Frequently Asked Questions: Mammograms
What are the benefits of screening mammography?
Today’s high-quality screening mammogram is the best tool available to detect breast cancer before lumps can be felt or symptoms appear. You have a better chance of surviving breast cancer if your healthcare provider finds and treats it early, while it’s small and hasn’t spread. Screening doesn’t guarantee that you won’t get cancer or die from it, especially if it’s found after it has spread. But regular screening may help find the cancer earlier.
Is there a risk of radiation exposure from having regular mammograms?
You may want to ask your healthcare provider about the amount of radiation used during the procedure. Ask about the risks related to your particular case. Special care is taken to make sure that the lowest possible amount of radiation is used when you have a mammogram.
What should you expect when having a mammogram?
Don’t use deodorant, powder, or lotions on the day of your mammogram. Wear 2-piece clothing. A specially trained radiology technologist will do the X-ray. The technologist will ask you to undress, put on a gown, and stand next to the X-ray machine. Two flat surfaces (plates) are slowly squeezed together. They compress each breast for a few seconds. This compression may be somewhat painful. But it’s needed to make the best pictures using the lowest amount of radiation possible.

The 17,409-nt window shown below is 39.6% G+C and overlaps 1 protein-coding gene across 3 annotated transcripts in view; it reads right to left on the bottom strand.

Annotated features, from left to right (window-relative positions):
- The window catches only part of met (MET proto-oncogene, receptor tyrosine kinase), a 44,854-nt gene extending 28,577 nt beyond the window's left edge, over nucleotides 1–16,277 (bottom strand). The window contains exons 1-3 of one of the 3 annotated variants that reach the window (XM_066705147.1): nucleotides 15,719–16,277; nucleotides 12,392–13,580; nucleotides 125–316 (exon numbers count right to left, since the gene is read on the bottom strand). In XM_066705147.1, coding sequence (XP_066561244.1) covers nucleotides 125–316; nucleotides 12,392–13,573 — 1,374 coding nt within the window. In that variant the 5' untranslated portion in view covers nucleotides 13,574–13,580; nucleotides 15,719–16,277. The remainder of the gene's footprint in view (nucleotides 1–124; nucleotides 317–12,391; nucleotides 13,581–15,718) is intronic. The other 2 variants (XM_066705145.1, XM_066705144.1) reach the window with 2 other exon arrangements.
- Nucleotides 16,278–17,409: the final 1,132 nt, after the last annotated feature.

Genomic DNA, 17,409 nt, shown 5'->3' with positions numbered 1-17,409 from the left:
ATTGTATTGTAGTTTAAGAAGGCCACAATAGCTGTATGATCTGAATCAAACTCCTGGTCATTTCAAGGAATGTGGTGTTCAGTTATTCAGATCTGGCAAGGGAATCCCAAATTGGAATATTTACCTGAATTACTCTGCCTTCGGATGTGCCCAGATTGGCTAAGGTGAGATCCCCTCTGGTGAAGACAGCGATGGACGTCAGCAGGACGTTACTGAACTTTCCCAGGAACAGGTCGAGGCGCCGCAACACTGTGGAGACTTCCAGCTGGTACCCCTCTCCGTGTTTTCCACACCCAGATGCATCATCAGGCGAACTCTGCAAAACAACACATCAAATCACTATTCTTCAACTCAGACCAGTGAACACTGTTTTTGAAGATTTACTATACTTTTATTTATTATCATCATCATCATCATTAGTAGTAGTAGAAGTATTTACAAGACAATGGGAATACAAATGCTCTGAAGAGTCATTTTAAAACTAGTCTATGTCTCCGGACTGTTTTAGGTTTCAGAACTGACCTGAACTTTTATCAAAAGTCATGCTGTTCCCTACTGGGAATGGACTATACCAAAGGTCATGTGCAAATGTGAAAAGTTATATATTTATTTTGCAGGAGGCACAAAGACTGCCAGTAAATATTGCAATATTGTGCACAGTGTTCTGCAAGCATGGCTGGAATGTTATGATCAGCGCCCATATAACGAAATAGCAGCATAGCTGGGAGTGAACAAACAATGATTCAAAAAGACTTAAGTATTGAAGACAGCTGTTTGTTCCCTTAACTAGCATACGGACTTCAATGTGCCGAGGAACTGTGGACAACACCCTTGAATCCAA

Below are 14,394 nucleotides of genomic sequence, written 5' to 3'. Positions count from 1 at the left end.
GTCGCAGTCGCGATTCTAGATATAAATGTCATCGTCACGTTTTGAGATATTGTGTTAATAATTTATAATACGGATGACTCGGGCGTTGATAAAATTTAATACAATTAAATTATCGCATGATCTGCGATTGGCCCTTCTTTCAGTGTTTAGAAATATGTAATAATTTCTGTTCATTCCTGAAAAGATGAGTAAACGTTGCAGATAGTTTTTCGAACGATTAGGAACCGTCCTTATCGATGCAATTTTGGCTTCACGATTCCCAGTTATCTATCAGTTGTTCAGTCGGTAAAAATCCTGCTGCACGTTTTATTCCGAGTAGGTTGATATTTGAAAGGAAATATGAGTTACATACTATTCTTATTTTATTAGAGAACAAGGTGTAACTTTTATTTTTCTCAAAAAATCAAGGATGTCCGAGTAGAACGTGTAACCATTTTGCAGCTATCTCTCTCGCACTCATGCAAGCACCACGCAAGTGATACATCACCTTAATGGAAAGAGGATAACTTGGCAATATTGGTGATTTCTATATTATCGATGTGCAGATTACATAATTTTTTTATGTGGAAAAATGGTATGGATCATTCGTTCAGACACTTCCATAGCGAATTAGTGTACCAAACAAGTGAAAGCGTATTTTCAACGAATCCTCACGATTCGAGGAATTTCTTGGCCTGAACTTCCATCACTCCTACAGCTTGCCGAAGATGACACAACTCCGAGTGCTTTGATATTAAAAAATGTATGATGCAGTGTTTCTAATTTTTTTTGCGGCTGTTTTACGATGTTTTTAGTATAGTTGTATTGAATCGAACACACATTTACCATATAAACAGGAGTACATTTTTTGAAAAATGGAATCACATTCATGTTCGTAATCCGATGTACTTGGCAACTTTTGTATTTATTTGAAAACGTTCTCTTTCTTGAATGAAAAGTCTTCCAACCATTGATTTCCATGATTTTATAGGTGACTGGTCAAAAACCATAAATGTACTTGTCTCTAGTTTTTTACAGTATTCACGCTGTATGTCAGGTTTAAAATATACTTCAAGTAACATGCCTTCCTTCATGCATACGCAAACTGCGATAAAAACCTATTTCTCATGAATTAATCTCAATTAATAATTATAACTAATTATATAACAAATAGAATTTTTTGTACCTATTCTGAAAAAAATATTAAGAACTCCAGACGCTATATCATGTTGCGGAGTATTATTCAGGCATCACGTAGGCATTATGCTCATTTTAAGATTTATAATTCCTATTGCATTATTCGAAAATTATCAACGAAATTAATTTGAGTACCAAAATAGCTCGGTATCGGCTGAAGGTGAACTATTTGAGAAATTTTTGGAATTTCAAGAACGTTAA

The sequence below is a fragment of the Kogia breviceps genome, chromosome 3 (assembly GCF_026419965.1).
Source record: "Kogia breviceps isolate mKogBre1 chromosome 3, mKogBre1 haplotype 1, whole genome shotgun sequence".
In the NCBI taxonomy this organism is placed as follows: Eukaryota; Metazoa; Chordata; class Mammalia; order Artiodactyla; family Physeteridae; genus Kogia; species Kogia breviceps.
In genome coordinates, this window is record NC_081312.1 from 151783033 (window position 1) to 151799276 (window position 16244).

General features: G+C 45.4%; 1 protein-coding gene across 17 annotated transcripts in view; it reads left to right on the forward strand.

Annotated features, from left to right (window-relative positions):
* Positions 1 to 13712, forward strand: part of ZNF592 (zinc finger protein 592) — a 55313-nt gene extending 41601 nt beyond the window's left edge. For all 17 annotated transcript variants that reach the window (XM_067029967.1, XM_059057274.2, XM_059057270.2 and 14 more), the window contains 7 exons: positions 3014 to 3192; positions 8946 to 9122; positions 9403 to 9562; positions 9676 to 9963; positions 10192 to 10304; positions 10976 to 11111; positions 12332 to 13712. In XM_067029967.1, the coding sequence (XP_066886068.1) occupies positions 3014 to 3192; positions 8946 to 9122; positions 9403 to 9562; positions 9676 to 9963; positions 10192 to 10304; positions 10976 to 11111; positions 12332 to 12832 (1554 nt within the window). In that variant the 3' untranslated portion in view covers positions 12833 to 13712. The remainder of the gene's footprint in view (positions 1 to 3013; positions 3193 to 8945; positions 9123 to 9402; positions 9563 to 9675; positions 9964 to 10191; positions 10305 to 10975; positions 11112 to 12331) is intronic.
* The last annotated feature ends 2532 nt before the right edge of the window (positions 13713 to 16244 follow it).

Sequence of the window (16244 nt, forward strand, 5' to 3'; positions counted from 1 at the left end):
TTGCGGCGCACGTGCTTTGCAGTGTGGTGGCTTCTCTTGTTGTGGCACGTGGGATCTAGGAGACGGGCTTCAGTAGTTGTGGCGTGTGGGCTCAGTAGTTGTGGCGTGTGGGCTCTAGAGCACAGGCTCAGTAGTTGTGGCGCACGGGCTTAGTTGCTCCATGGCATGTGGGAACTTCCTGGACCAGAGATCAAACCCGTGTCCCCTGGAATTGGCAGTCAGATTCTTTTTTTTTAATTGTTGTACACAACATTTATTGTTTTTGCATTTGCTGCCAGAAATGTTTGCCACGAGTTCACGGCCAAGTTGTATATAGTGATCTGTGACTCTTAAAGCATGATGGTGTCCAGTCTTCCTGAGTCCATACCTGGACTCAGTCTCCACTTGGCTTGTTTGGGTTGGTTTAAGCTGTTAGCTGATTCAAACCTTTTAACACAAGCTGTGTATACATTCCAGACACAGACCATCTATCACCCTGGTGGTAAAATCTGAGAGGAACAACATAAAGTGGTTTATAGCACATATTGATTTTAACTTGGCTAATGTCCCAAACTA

Are mammograms painful?
You may find the pressure of the plates on the breasts to be uncomfortable or even painful. Timing your mammogram when your breasts are not tender is important. In premenopausal people, this is usually 1 week after your menstrual period. If you do have discomfort or pain, ask the technologist to reposition you to try to make it as painless as possible. Remember that each X-ray takes just a few moments and could save your life.
Who pays for mammography?
The Affordable Care Act dictates that mammograms for breast cancer screening be given without a co-pay or deductible beginning with plan years that started after Aug. 1, 2012. But health plans that were in place before the act was passed (grandfathered plans) don’t have to cooperate. Those plans are covered by various state and federal laws. Medicare covers annual mammography screenings for people ages 40 and older. Most states now require that health insurance policies offer mammography screening reimbursement. Many mammography facilities also offer special programs and lower fees during National Breast Cancer Awareness Month in October. Because of ongoing attempts to change the ACA, check with your health insurance provider before setting up an appointment.
For low-income people, mammograms are covered through the National Breast and Cervical Cancer Early Detection Program. For more information, contact your state department of health.